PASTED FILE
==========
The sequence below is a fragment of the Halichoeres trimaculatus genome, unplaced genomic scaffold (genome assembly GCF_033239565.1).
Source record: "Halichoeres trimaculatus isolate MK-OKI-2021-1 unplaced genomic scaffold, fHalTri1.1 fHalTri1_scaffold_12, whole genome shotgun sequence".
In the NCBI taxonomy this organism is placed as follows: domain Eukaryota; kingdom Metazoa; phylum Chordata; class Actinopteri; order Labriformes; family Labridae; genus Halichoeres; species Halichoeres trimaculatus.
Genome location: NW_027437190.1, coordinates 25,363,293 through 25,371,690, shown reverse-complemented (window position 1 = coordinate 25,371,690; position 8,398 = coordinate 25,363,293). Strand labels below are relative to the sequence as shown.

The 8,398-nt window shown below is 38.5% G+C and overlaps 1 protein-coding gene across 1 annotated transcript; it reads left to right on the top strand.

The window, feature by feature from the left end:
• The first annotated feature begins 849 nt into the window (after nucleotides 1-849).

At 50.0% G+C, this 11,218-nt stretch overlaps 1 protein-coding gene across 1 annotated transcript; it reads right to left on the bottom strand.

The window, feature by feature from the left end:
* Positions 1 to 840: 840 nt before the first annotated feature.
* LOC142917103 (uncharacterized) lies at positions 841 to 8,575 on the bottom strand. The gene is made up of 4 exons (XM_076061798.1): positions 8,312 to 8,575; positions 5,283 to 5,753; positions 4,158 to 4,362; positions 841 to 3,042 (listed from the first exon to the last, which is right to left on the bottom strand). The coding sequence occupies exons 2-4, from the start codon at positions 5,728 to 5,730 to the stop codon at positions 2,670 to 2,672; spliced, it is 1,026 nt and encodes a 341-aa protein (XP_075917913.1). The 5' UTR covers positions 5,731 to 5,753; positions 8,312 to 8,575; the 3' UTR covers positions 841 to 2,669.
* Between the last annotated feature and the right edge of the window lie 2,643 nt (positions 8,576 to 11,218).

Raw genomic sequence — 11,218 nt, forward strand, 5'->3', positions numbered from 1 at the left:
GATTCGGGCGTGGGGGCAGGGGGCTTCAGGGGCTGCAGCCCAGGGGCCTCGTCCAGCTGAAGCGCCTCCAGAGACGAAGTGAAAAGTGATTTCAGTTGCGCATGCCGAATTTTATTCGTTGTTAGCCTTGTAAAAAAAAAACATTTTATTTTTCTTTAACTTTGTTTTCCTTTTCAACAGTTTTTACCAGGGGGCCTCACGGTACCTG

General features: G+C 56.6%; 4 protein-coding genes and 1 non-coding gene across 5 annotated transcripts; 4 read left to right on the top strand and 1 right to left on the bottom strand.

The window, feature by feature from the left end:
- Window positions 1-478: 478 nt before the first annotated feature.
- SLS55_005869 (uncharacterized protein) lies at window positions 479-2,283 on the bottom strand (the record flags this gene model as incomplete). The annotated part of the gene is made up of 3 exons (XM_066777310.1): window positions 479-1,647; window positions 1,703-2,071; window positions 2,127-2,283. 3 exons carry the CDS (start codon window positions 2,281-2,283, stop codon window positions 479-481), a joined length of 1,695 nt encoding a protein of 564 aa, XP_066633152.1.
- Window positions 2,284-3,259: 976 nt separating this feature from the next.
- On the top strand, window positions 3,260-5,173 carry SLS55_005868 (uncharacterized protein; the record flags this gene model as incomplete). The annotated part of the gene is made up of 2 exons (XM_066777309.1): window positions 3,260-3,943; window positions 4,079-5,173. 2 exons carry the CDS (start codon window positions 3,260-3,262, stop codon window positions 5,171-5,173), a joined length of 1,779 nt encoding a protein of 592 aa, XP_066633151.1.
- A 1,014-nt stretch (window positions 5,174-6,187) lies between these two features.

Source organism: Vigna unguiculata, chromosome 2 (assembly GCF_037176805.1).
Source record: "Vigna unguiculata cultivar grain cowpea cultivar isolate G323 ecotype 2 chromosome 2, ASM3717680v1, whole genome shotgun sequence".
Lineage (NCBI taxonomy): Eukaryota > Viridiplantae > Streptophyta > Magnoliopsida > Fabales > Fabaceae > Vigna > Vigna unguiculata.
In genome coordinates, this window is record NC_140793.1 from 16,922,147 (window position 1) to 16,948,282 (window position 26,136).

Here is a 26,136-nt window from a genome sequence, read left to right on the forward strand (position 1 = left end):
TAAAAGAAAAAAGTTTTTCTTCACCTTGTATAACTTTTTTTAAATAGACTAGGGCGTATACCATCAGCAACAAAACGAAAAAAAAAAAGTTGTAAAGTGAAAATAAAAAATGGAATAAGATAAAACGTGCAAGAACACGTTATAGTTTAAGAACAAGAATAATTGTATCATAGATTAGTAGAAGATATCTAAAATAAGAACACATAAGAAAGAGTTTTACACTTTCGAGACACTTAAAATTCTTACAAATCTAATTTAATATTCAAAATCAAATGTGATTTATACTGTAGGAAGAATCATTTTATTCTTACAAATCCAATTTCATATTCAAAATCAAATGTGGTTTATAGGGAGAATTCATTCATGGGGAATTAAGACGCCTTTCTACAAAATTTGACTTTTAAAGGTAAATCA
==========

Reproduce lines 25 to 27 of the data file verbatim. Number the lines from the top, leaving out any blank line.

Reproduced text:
In genome coordinates, this window is record NC_140793.1 from 16,922,147 (window position 1) to 16,948,282 (window position 26,136).

Here is a 26,136-nt window from a genome sequence, read left to right on the forward strand (position 1 = left end):
TAAAAGAAAAAAGTTTTTCTTCACCTTGTATAACTTTTTTTAAATAGACTAGGGCGTATACCATCAGCAACAAAACGAAAAAAAAAAAGTTGTAAAGTGAAAATAAAAAATGGAATAAGATAAAACGTGCAAGAACACGTTATAGTTTAAGAACAAGAATAATTGTATCATAGATTAGTAGAAGATATCTAAAATAAGAACACATAAGAAAGAGTTTTACACTTTCGAGACACTTAAAATTCTTACAAATCTAATTTAATATTCAAAATCAAATGTGATTTATACTGTAGGAAGAATCATTTTATTCTTACAAATCCAATTTCATATTCAAAATCAAATGTGGTTTATAGGGAGAATTCATTCATGGGGAATTAAGACGCCTTTCTACAAAATTTGACTTTTAAAGGTAAATCA